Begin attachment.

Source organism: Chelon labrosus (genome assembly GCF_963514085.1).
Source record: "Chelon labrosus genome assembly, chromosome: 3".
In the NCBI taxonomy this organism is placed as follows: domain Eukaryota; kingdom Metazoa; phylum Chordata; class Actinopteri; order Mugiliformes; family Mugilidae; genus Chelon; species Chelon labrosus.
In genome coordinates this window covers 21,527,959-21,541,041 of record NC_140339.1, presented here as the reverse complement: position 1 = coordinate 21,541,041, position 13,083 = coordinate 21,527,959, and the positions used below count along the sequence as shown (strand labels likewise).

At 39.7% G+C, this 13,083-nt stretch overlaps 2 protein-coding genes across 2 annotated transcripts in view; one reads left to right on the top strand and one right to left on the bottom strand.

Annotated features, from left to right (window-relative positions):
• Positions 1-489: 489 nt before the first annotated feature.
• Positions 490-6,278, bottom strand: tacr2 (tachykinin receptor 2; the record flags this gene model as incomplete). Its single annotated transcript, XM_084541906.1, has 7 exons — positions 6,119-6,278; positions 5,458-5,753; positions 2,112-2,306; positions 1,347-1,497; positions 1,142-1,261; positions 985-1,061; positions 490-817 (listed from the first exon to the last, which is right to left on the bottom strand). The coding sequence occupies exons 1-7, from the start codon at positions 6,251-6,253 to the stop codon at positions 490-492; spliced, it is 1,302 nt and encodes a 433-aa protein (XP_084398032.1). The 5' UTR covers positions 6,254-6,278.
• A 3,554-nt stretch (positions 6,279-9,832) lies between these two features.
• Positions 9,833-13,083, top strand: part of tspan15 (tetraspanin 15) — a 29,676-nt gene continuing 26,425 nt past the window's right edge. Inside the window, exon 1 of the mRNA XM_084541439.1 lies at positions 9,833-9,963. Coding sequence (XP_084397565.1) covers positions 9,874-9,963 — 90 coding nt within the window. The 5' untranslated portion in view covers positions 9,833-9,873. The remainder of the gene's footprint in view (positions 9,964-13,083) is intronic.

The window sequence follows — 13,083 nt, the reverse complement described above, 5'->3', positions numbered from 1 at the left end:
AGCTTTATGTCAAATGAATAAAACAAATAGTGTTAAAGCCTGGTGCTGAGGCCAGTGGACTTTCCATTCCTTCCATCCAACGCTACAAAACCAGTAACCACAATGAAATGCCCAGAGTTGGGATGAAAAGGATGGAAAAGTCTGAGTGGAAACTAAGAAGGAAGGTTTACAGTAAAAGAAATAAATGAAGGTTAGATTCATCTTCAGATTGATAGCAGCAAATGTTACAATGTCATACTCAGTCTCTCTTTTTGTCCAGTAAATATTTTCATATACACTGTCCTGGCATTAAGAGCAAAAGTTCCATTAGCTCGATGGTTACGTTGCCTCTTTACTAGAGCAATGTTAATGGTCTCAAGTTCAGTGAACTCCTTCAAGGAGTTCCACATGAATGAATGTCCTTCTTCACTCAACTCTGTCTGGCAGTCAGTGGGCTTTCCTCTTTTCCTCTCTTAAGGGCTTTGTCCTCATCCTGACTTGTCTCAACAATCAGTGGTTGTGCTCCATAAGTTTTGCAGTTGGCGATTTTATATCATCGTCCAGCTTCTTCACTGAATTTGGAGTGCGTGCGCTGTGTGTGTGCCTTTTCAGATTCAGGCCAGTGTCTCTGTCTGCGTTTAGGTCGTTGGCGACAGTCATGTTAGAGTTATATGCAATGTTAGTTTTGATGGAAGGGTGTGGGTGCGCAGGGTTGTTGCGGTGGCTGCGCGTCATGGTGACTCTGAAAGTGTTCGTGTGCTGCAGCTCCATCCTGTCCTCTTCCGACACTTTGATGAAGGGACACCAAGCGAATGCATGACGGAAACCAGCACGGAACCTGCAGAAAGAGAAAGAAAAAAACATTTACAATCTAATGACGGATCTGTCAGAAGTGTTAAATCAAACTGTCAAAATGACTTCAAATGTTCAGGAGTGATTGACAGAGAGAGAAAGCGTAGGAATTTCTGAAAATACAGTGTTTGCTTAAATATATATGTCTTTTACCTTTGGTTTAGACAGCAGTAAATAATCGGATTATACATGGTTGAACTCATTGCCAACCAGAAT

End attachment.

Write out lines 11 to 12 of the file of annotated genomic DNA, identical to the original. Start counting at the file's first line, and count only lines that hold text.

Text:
The window sequence follows — 13,083 nt, the reverse complement described above, 5'->3', positions numbered from 1 at the left end:
AGCTTTATGTCAAATGAATAAAACAAATAGTGTTAAAGCCTGGTGCTGAGGCCAGTGGACTTTCCATTCCTTCCATCCAACGCTACAAAACCAGTAACCACAATGAAATGCCCAGAGTTGGGATGAAAAGGATGGAAAAGTCTGAGTGGAAACTAAGAAGGAAGGTTTACAGTAAAAGAAATAAATGAAGGTTAGATTCATCTTCAGATTGATAGCAGCAAATGTTACAATGTCATACTCAGTCTCTCTTTTTGTCCAGTAAATATTTTCATATACACTGTCCTGGCATTAAGAGCAAAAGTTCCATTAGCTCGATGGTTACGTTGCCTCTTTACTAGAGCAATGTTAATGGTCTCAAGTTCAGTGAACTCCTTCAAGGAGTTCCACATGAATGAATGTCCTTCTTCACTCAACTCTGTCTGGCAGTCAGTGGGCTTTCCTCTTTTCCTCTCTTAAGGGCTTTGTCCTCATCCTGACTTGTCTCAACAATCAGTGGTTGTGCTCCATAAGTTTTGCAGTTGGCGATTTTATATCATCGTCCAGCTTCTTCACTGAATTTGGAGTGCGTGCGCTGTGTGTGTGCCTTTTCAGATTCAGGCCAGTGTCTCTGTCTGCGTTTAGGTCGTTGGCGACAGTCATGTTAGAGTTATATGCAATGTTAGTTTTGATGGAAGGGTGTGGGTGCGCAGGGTTGTTGCGGTGGCTGCGCGTCATGGTGACTCTGAAAGTGTTCGTGTGCTGCAGCTCCATCCTGTCCTCTTCCGACACTTTGATGAAGGGACACCAAGCGAATGCATGACGGAAACCAGCACGGAACCTGCAGAAAGAGAAAGAAAAAAACATTTACAATCTAATGACGGATCTGTCAGAAGTGTTAAATCAAACTGTCAAAATGACTTCAAATGTTCAGGAGTGATTGACAGAGAGAGAAAGCGTAGGAATTTCTGAAAATACAGTGTTTGCTTAAATATATATGTCTTTTACCTTTGGTTTAGACAGCAGTAAATAATCGGATTATACATGGTTGAACTCATTGCCAACCAGAAT